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Intensity of surface water resources exploitation

Last update of indicator 16.12.2021

Indicator definition

Intensity of surface water resources exploitation is expressed as a percentage share of total surface water abstraction to total available exploitable surface water resources (including tributaries from the neighbouring countries). 




Key messages

Renewable water resources are defined as the sum of rainfalls (after deducting the volumes of water consumed by evapotranspiration), volumes of water that springs up in Slovakia, and the volumes of water that enter the country via watercourses from the neighbouring countries.  From the green growth perspective it is necessary to ensure the most effective possible exploitation of water resource that are important not only for the country's economic activities, but also for the quality of public life and health.
Over the monitored period we recorded the greatest degree of surface water exploitation in 2003 (1.71 %) that continued to fluctuate until 2018. Water sources in Slovakia, from the perspective of hydrological balance, have been secured , which is the result of factors including sufficient rainfalls and low evapotranspiration in mountainous areas. On the other hand, evapotranspiration has been a significant factor in the southern regions of Slovakia that show a relatively high rate of evaporation and significantly lower rainfall totals. Extreme situations (e.g. droughts, flooding rains) have not yet significantly impacted our usable water resources, and the country is able to regulate these sources during favourable periods.       
Biggest demand on water is typically recorded in densely populated areas. It is a frequent phenomenon that further supporting local sources, water transfers between watersheds or water retention in reservoirs are needed to secure sustainable satisfaction of the current needs.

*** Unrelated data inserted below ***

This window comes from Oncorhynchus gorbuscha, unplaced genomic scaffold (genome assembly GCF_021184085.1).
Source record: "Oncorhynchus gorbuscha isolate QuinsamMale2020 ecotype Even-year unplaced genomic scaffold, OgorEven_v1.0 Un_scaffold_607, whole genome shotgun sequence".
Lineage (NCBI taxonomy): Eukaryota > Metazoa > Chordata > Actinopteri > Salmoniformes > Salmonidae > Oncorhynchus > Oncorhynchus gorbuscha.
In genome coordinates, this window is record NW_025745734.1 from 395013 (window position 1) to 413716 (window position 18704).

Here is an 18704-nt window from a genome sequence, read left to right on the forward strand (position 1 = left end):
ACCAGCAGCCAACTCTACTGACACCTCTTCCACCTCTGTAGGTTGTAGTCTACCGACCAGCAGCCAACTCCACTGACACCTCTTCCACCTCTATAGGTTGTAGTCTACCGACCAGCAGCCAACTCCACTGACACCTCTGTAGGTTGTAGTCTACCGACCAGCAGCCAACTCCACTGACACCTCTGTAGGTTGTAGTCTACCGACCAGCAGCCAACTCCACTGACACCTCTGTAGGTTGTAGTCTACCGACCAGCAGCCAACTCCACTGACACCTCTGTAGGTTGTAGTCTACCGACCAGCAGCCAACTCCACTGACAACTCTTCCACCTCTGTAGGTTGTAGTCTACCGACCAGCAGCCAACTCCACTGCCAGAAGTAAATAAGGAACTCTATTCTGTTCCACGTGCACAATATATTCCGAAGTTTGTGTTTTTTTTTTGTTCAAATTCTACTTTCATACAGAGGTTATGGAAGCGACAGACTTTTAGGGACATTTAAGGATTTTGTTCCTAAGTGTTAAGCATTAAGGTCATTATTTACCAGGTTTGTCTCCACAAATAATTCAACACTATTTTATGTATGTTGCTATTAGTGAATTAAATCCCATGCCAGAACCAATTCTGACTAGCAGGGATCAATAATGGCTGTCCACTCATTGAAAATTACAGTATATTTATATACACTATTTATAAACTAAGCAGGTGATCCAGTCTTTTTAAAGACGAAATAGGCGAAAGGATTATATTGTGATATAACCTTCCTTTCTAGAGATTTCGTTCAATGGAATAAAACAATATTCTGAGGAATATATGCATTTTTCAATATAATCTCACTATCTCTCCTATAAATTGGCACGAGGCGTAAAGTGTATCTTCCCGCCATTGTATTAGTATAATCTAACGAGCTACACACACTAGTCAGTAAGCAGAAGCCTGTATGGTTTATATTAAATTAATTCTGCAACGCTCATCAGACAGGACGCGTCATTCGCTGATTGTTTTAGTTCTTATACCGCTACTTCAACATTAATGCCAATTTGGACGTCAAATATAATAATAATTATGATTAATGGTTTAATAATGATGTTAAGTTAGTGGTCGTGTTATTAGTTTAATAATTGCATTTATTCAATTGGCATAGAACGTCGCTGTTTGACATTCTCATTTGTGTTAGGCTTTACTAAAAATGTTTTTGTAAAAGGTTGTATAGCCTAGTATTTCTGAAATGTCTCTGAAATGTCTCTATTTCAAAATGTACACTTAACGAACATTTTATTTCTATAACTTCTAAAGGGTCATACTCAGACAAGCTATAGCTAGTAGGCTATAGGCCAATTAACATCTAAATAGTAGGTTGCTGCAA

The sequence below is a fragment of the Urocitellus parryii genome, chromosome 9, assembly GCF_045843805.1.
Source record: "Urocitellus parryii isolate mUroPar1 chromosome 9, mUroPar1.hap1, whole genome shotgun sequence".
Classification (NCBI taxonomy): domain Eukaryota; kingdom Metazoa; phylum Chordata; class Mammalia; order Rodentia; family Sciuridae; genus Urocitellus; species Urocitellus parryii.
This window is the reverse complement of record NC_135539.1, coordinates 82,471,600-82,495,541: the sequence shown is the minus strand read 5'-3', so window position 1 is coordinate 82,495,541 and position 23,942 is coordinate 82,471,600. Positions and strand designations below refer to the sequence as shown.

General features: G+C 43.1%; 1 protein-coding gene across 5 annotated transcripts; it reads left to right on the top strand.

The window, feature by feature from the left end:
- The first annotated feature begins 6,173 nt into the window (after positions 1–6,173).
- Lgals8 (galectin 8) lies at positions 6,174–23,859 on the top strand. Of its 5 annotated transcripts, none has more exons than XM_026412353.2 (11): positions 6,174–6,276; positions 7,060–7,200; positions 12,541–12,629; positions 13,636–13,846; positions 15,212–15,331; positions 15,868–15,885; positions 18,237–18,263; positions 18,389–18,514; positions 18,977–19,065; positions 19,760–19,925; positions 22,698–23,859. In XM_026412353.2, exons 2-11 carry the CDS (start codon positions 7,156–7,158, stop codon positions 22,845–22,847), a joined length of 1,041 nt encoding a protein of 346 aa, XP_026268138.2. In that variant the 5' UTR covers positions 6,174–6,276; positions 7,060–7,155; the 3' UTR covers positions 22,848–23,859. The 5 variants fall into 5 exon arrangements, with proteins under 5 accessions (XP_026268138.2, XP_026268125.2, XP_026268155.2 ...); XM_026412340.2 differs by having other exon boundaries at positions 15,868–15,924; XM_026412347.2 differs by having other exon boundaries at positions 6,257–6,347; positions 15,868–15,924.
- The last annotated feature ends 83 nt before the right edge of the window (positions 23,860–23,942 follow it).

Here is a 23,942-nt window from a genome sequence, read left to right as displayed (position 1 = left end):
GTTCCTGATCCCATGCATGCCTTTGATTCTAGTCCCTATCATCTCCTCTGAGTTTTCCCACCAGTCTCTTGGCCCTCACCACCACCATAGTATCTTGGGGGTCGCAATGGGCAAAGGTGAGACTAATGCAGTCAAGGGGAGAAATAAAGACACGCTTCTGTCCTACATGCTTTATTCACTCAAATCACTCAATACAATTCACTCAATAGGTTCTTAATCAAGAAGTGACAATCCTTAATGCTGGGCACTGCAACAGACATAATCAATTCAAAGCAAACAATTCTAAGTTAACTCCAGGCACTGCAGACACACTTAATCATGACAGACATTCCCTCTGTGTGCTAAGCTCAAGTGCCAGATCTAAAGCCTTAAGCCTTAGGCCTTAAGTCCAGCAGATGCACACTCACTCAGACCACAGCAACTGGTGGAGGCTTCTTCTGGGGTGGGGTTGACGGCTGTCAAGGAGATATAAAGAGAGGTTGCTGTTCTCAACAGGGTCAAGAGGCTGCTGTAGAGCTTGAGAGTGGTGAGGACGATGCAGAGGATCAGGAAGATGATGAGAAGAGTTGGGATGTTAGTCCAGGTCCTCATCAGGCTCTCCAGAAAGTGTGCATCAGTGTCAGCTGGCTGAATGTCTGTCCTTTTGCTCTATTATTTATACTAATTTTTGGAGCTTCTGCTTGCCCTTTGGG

Summary assessment

International comparison

The OECD Green Growth database contains selected indicators for monitoring progress towards green growth to support policy making and inform the public at large. The database provides a synthesis of data and indicators available across a wide range of domains. The sources of the underlying data used to populate the Green Growth Indicators, as presented here, include a range of OECD databases and, in some cases, external data sources. The database covers OECD member countries, accession countries and selected non-OECD countries (including the BRIICS economies - Brazil, Russian Federation, India, Indonesia, China and South Africa).

OECD Green Growth Indicators Database


Ing. Ľubica Koreňová, SAŽP,




Selection and methodology of indicator’s assessment is based on the set of indicators proposed by the OECD and addressed by the report: "Green Growth: Monitoring progress towards green growth“. Data relating to the national situation are usually presented in the period between 2000 and 2012. Basic time sequence is changed in those cases when the data are not accessible or when their comparison is not possible due to differing approaches in their collection, assessment, changes in methodology, classification, etc.  Summary assessment of indicator’s trend from the green growth perspective is based on a subjective evaluation of the responsible assessor due to the fact that the strategy is not officially implemented in the Slovak Republic and therefore specific objectives have not been defined.  Naturally, this assessment builds on the analysis of the past trends, as well as their anticipated direction in view of the measures adopted as to date.
Selected indicators characterize Slovakia's initial position as seen from the perspective of the green growth and were to be used as a measuring tool before further steps are taken in the process of implementation of this strategy and for a complex assessment of the future trend of the Slovak economy.  Present set of green growth indicators comprises 32 individual indicators that are relevant in Slovakia's conditions. Four of them are national indicators that describe voluntary instruments of the environmental strategy.

Data sources:

Data used in this document come from the official national or international sources and databases.  Assessed trend was reviewed and discussed with the state administration specialists (individual departments of the ministries of Environment, Economy, Labour and Social Affairs and Family, Finance, Agriculture and Rural Development) and their professional organisations (Slovak Hydrometeorological Institute, State Geological Institute of Dionýz Štúr, Slovak Environmnet Agency, State Nature Consservancy, Institute for Financial Policy) and also the Statistical Office of the Slovak Republic whose databases furnish most of the information.

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